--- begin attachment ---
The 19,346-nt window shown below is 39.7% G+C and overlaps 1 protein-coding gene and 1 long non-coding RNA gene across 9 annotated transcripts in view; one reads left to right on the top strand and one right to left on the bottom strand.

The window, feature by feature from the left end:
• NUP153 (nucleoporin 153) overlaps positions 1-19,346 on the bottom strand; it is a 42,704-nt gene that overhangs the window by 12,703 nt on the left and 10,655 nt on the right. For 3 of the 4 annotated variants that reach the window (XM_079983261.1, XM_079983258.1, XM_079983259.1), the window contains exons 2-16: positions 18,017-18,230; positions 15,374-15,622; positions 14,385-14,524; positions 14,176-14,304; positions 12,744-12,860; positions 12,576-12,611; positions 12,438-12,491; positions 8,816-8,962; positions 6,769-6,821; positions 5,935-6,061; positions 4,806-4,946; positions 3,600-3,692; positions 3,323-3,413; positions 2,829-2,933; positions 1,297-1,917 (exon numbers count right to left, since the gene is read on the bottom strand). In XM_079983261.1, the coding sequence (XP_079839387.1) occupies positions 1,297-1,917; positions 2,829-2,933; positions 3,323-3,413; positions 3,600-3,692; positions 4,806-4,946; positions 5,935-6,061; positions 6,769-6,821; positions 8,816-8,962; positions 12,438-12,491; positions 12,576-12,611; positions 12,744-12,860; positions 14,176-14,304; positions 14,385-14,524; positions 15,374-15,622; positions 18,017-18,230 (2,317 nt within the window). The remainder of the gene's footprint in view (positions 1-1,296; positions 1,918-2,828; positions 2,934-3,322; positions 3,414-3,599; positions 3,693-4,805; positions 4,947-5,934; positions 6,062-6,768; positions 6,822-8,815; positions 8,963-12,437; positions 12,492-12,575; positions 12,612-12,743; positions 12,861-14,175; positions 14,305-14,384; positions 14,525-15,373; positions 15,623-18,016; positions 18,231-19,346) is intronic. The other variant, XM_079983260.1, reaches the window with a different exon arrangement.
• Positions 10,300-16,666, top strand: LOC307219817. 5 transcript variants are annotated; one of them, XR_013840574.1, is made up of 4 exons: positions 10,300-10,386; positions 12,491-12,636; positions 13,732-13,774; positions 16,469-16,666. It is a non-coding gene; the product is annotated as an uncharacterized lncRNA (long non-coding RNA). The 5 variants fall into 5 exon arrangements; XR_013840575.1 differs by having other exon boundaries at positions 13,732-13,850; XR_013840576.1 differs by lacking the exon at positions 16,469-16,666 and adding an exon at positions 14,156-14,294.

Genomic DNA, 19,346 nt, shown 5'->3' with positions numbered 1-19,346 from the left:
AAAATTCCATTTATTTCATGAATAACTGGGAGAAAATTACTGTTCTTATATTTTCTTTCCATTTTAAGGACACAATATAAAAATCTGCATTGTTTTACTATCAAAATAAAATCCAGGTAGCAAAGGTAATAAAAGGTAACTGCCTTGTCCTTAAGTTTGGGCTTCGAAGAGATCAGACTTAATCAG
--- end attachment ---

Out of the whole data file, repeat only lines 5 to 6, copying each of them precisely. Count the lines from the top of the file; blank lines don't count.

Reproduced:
Genomic DNA, 19,346 nt, shown 5'->3' with positions numbered 1-19,346 from the left:
AAAATTCCATTTATTTCATGAATAACTGGGAGAAAATTACTGTTCTTATATTTTCTTTCCATTTTAAGGACACAATATAAAAATCTGCATTGTTTTACTATCAAAATAAAATCCAGGTAGCAAAGGTAATAAAAGGTAACTGCCTTGTCCTTAAGTTTGGGCTTCGAAGAGATCAGACTTAATCAG